In our round-up of the weekend’s tech news, China is working on an undersea train that would link its cities with America via the Bering Sea, a US student creates a 3D make-up printer, and Microsoft is prepping to launch its Surface Mini this month.
Train to America
China is reportedly considering building a high-speed bullet train that will connect it via an undersea route with North America, Quartz reported.
“China already has the world’s longest high-speed rail network. And the country aims to more than double the amount of high-speed railway by 2015 from the existing 10,000 km (6,000 miles) to 19,000 km—and eventually 25,000km by 2020. Officials want to build everything from an undersea railway tunnel from the Chinese shore to Taiwan—twice the length of the Channel Tunnel between France and Britain—to 1,776 km of high-speed rail through isolated deserts in the west of the country.
“In that context, it almost seems feasible that China would be considering a recently discussed project—13,000 km of high-speed railway that crosses from China to Russia and North America that includes a 200-km tunnel under the Bering strait.”
Irish global recruiters have the edge
Forbes reported at the weekend how Irish tech start-up Sonru is giving global recruiters the edge in terms of using video technology to hire talent.
“Its disruptive technology enables clients to invite candidates based anywhere in the world to complete automated video interviews using their PC or apple device. Recruiters enter their interview questions, set the deadline and invite candidates by email to log in and record their responses at a time that suits them.
“This one-way or automated video interviewing has already attracted the likes of Volvo, Nestlé, CERN, Boston Scientific, EA Games and eBay and is becoming mainstream with many milk round companies who are using it as the next stage of the recruitment process, post application receipt.”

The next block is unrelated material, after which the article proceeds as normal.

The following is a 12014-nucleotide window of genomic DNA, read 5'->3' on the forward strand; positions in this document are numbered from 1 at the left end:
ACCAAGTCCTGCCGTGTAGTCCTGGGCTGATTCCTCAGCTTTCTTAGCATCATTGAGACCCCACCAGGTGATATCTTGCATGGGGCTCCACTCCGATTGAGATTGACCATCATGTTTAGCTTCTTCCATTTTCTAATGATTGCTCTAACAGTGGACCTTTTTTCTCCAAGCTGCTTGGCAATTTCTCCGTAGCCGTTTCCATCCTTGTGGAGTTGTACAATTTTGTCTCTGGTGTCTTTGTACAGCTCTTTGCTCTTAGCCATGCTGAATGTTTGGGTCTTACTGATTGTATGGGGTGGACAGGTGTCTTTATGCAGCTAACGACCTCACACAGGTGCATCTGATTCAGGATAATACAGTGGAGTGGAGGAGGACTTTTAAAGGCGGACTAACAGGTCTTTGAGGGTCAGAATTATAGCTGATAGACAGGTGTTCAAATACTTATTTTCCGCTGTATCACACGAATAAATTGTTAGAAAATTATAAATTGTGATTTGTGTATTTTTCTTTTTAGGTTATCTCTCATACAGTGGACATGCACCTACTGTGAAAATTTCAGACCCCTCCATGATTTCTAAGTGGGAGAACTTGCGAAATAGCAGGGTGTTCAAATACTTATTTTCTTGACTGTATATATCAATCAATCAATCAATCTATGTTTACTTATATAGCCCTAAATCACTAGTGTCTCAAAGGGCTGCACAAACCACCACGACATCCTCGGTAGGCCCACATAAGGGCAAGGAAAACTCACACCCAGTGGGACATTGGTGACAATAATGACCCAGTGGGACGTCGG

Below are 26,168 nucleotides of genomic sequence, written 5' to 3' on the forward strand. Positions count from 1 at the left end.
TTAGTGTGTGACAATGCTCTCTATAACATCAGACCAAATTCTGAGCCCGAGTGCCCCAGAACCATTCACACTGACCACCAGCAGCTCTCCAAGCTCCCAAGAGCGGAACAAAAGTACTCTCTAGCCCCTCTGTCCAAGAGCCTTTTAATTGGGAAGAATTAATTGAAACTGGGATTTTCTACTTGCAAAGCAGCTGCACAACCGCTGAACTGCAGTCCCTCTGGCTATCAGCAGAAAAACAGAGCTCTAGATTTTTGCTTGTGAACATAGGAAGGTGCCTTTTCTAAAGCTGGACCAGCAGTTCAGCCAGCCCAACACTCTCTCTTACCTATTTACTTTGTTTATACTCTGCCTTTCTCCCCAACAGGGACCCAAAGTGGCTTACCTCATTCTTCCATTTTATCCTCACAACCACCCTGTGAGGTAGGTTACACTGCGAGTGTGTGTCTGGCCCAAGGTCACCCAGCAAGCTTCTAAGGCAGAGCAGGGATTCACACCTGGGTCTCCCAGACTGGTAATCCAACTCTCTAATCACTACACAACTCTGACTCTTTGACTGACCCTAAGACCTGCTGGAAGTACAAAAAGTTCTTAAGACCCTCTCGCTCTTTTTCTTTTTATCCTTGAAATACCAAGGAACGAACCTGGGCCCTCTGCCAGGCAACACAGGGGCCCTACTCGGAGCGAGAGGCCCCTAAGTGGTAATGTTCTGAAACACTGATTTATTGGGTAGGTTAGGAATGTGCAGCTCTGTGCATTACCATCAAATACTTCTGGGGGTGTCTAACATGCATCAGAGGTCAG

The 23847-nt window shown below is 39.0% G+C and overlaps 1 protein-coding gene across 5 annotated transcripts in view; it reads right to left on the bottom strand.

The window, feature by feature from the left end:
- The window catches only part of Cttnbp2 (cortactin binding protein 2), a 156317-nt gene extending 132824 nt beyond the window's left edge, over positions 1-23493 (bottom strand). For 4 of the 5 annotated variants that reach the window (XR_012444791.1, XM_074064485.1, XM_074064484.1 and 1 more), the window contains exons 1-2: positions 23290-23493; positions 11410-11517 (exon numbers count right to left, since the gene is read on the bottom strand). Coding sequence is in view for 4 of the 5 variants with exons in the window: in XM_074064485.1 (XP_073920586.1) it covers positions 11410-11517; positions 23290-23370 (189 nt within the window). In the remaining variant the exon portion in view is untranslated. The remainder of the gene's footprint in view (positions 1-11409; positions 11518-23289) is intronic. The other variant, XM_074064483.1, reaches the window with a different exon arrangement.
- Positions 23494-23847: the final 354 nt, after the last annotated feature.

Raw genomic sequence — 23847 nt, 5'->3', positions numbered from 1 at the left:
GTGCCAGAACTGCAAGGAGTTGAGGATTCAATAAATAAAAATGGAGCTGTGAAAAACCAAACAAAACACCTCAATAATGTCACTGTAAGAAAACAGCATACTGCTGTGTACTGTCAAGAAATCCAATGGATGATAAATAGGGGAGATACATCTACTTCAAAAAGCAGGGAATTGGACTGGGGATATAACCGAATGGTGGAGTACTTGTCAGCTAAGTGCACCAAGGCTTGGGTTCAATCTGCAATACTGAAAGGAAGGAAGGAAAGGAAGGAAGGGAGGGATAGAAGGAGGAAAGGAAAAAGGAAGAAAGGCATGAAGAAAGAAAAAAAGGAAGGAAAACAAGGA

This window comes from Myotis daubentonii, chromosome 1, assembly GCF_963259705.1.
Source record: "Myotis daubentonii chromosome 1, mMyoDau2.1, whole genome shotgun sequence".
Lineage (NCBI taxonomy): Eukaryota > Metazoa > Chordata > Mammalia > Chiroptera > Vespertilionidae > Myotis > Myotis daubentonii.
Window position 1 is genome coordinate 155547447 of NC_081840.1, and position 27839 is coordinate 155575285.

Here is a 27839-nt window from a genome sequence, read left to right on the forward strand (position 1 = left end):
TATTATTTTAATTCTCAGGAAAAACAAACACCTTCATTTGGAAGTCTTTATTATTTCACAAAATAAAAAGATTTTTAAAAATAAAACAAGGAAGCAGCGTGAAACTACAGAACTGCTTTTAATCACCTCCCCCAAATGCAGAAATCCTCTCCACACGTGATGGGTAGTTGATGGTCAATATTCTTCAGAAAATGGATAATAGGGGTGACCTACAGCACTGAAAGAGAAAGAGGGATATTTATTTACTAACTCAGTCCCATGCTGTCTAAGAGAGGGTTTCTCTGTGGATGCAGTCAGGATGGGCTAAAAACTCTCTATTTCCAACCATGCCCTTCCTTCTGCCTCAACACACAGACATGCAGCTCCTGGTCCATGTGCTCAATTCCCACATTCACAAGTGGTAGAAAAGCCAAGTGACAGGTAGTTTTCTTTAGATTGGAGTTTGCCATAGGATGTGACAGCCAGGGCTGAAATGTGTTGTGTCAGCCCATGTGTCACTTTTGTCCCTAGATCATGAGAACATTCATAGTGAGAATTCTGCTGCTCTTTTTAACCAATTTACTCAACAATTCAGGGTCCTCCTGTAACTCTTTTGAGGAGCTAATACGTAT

You couldn’t make this up
A 3D printer that could destroy the cosmetics industry? Yep that’s coming. The Huffington Post reported at the weekend on Grace Choi, a Harvard business school graduate who has debuted her new 3D printer that not only prints makeup, but does it in any colour you could possibly want.
“Simply by grabbing the color code from a photo and hooking the small device up to your computer, you have an endless supply of lipsticks and eyeshadows in any shade.
“Choi demonstrated how the printer works at a tech conference, and we have to admit, we’re pretty excited to get our hands on one. She plans on selling them for $300 each, but when you think about all the $10 eyeshadows you’ve purchased over the years, and the fact that you may never need to visit a Sephora again … it’s a not such a huge price to pay.”
Microsoft planning a new Surface Mini?
DesignTrend reported at the weekend that Microsoft is preparing to unveil its new Surface Mini at an event in New York on 20 May.
“Microsoft is keeping the invitations minimal for the event where they will allow media outlets to catch a glimpse of a smaller Surface tablet that will compete with Apple’s iPad Mini, Samsung Galaxy Tab, and Google’s Nexus 7.
“Rumored at seven to eight inches, the Surface has been in the works for more than a year. The product that they will unveil on May 20 may be powered by a qualcomm processor and Windows RT.”
Google planning stunning overhaul of Gmail design
The Next Web reported on a new visual overhaul of Gmail’s web interface that appears to be in the wild.
“The leaked images show a radically simpler inbox with less clutter and a big focus on email itself. These leaked desktop designs also match up with a previous leak of mobile Gmail’s new interface.
“A hamburger menu on the top left hides labels to reduce visual overhaul and a new button on the lower right reveals a menu that offers actions the user can perform, such as composing email or setting a reminder.
“Stars appear to have been renamed ‘pins’ and the inbox also appears to allow the user to ‘snooze’ an email for reminder later, just like in Mailbox.”
Chinese bullet train image via Shutterstock
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